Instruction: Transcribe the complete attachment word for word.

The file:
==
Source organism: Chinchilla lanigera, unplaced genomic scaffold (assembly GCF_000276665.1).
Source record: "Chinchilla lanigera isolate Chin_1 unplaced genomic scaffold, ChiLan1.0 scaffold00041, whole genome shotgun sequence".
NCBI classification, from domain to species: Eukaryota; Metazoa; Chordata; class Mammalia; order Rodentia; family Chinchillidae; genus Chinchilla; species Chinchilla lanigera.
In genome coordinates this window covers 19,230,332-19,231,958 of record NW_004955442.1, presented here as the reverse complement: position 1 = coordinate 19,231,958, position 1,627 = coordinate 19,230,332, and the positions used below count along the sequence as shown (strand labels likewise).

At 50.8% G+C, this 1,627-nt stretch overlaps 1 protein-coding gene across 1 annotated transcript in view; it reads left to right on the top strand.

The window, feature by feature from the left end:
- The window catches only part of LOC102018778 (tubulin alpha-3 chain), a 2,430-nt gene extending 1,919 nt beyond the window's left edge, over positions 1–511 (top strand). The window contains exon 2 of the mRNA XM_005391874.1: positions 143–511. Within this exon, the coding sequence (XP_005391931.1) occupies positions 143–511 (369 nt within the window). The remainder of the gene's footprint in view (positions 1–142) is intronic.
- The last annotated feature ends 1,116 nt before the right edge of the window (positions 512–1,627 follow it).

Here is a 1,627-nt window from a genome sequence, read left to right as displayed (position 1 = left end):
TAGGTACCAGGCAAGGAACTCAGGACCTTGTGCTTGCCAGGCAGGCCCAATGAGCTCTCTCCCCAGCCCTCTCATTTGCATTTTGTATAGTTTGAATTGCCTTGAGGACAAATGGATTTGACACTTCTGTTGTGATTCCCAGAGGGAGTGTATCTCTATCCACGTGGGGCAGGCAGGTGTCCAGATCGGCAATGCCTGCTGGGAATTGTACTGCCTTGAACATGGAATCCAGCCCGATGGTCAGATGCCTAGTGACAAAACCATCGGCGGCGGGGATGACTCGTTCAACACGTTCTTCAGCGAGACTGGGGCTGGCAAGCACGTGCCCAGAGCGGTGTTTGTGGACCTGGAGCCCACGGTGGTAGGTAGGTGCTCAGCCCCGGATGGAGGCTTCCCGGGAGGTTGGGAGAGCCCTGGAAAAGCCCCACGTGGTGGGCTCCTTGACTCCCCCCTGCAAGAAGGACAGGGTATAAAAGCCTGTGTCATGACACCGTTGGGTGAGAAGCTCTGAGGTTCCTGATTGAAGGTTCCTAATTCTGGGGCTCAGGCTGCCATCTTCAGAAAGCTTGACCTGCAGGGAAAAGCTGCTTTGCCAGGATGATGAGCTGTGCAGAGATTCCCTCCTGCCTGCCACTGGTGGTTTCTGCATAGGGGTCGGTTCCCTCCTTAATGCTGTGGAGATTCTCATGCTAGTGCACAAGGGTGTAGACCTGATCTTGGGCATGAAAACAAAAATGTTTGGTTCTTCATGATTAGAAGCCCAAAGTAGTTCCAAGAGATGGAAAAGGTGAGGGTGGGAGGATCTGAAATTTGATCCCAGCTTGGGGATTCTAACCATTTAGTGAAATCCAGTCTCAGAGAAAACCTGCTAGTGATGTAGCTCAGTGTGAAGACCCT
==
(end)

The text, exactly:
Source organism: Chinchilla lanigera, unplaced genomic scaffold (assembly GCF_000276665.1).
Source record: "Chinchilla lanigera isolate Chin_1 unplaced genomic scaffold, ChiLan1.0 scaffold00041, whole genome shotgun sequence".
NCBI classification, from domain to species: Eukaryota; Metazoa; Chordata; class Mammalia; order Rodentia; family Chinchillidae; genus Chinchilla; species Chinchilla lanigera.
In genome coordinates this window covers 19,230,332-19,231,958 of record NW_004955442.1, presented here as the reverse complement: position 1 = coordinate 19,231,958, position 1,627 = coordinate 19,230,332, and the positions used below count along the sequence as shown (strand labels likewise).

At 50.8% G+C, this 1,627-nt stretch overlaps 1 protein-coding gene across 1 annotated transcript in view; it reads left to right on the top strand.

The window, feature by feature from the left end:
- The window catches only part of LOC102018778 (tubulin alpha-3 chain), a 2,430-nt gene extending 1,919 nt beyond the window's left edge, over positions 1–511 (top strand). The window contains exon 2 of the mRNA XM_005391874.1: positions 143–511. Within this exon, the coding sequence (XP_005391931.1) occupies positions 143–511 (369 nt within the window). The remainder of the gene's footprint in view (positions 1–142) is intronic.
- The last annotated feature ends 1,116 nt before the right edge of the window (positions 512–1,627 follow it).

Here is a 1,627-nt window from a genome sequence, read left to right as displayed (position 1 = left end):
TAGGTACCAGGCAAGGAACTCAGGACCTTGTGCTTGCCAGGCAGGCCCAATGAGCTCTCTCCCCAGCCCTCTCATTTGCATTTTGTATAGTTTGAATTGCCTTGAGGACAAATGGATTTGACACTTCTGTTGTGATTCCCAGAGGGAGTGTATCTCTATCCACGTGGGGCAGGCAGGTGTCCAGATCGGCAATGCCTGCTGGGAATTGTACTGCCTTGAACATGGAATCCAGCCCGATGGTCAGATGCCTAGTGACAAAACCATCGGCGGCGGGGATGACTCGTTCAACACGTTCTTCAGCGAGACTGGGGCTGGCAAGCACGTGCCCAGAGCGGTGTTTGTGGACCTGGAGCCCACGGTGGTAGGTAGGTGCTCAGCCCCGGATGGAGGCTTCCCGGGAGGTTGGGAGAGCCCTGGAAAAGCCCCACGTGGTGGGCTCCTTGACTCCCCCCTGCAAGAAGGACAGGGTATAAAAGCCTGTGTCATGACACCGTTGGGTGAGAAGCTCTGAGGTTCCTGATTGAAGGTTCCTAATTCTGGGGCTCAGGCTGCCATCTTCAGAAAGCTTGACCTGCAGGGAAAAGCTGCTTTGCCAGGATGATGAGCTGTGCAGAGATTCCCTCCTGCCTGCCACTGGTGGTTTCTGCATAGGGGTCGGTTCCCTCCTTAATGCTGTGGAGATTCTCATGCTAGTGCACAAGGGTGTAGACCTGATCTTGGGCATGAAAACAAAAATGTTTGGTTCTTCATGATTAGAAGCCCAAAGTAGTTCCAAGAGATGGAAAAGGTGAGGGTGGGAGGATCTGAAATTTGATCCCAGCTTGGGGATTCTAACCATTTAGTGAAATCCAGTCTCAGAGAAAACCTGCTAGTGATGTAGCTCAGTGTGAAGACCCT